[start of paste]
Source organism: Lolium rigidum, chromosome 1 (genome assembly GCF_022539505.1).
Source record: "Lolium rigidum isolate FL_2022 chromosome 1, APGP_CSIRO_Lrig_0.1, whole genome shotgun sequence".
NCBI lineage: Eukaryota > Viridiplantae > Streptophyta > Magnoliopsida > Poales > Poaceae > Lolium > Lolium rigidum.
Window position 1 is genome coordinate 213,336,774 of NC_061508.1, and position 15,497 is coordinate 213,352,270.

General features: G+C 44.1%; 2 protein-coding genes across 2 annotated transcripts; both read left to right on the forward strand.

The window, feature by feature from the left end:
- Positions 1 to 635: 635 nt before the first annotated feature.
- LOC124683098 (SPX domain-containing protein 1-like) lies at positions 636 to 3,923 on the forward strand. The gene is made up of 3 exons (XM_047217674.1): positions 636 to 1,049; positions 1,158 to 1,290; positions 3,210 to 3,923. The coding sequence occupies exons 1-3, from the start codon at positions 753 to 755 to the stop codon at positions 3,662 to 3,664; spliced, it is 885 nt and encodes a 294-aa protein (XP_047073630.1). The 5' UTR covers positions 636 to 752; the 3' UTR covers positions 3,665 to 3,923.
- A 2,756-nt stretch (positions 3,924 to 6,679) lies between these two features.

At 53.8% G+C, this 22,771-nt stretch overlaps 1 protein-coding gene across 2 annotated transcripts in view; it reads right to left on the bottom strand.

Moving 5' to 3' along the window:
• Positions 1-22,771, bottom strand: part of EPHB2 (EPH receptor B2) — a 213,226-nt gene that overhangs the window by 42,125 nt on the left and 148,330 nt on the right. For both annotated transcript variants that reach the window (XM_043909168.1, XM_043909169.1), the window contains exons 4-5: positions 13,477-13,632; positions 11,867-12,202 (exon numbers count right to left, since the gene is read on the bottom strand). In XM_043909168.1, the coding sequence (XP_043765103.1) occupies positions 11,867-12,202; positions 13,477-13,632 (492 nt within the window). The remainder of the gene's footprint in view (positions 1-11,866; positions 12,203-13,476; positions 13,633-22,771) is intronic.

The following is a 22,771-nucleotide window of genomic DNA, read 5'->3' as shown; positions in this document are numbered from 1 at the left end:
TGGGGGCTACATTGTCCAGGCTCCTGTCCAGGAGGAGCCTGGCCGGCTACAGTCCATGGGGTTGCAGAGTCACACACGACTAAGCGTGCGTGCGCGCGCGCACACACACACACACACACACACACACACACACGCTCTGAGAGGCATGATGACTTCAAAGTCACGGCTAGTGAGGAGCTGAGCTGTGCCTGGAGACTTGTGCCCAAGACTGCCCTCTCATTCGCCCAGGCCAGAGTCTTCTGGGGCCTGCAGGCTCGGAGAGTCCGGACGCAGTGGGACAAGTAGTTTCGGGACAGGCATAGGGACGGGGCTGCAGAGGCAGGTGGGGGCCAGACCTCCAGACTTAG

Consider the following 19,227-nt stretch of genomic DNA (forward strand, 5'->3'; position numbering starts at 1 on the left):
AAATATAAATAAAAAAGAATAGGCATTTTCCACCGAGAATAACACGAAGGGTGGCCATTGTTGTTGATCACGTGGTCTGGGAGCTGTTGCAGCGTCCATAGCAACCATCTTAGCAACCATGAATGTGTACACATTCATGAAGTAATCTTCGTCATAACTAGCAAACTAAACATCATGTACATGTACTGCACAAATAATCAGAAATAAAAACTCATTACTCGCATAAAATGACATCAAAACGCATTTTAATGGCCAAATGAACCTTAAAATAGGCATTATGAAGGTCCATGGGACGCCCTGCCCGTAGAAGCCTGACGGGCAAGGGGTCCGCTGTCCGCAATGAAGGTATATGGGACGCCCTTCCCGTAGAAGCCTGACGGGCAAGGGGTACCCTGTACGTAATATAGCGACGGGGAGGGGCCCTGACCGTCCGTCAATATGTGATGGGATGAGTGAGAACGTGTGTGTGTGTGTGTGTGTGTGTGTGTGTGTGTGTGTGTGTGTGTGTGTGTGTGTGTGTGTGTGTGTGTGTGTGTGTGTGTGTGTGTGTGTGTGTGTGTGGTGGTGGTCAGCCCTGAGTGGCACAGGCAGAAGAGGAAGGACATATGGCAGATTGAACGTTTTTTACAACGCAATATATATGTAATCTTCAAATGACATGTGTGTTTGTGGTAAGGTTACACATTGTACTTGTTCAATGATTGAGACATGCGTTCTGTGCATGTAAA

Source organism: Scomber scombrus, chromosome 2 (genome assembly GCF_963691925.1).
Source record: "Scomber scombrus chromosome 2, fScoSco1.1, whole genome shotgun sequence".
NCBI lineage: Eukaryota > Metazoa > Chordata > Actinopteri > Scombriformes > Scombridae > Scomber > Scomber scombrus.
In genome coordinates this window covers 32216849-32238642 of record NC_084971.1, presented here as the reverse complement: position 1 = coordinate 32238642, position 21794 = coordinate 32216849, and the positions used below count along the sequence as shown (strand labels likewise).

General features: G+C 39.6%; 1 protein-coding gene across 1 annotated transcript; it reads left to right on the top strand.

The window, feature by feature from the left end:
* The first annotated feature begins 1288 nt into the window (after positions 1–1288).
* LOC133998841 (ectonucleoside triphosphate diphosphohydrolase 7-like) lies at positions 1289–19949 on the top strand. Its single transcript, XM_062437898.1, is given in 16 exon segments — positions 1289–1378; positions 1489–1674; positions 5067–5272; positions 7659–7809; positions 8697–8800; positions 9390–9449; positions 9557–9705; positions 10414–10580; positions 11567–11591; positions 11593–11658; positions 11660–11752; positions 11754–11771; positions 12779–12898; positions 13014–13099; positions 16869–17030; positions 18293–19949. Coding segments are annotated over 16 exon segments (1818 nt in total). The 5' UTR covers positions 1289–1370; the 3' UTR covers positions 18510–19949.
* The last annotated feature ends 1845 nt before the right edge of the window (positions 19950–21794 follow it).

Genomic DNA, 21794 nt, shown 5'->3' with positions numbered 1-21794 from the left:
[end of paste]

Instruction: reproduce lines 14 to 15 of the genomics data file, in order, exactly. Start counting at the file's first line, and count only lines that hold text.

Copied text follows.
TGGGGGCTACATTGTCCAGGCTCCTGTCCAGGAGGAGCCTGGCCGGCTACAGTCCATGGGGTTGCAGAGTCACACACGACTAAGCGTGCGTGCGCGCGCGCACACACACACACACACACACACACACACACACGCTCTGAGAGGCATGATGACTTCAAAGTCACGGCTAGTGAGGAGCTGAGCTGTGCCTGGAGACTTGTGCCCAAGACTGCCCTCTCATTCGCCCAGGCCAGAGTCTTCTGGGGCCTGCAGGCTCGGAGAGTCCGGACGCAGTGGGACAAGTAGTTTCGGGACAGGCATAGGGACGGGGCTGCAGAGGCAGGTGGGGGCCAGACCTCCAGACTTAG

Consider the following 19,227-nt stretch of genomic DNA (forward strand, 5'->3'; position numbering starts at 1 on the left):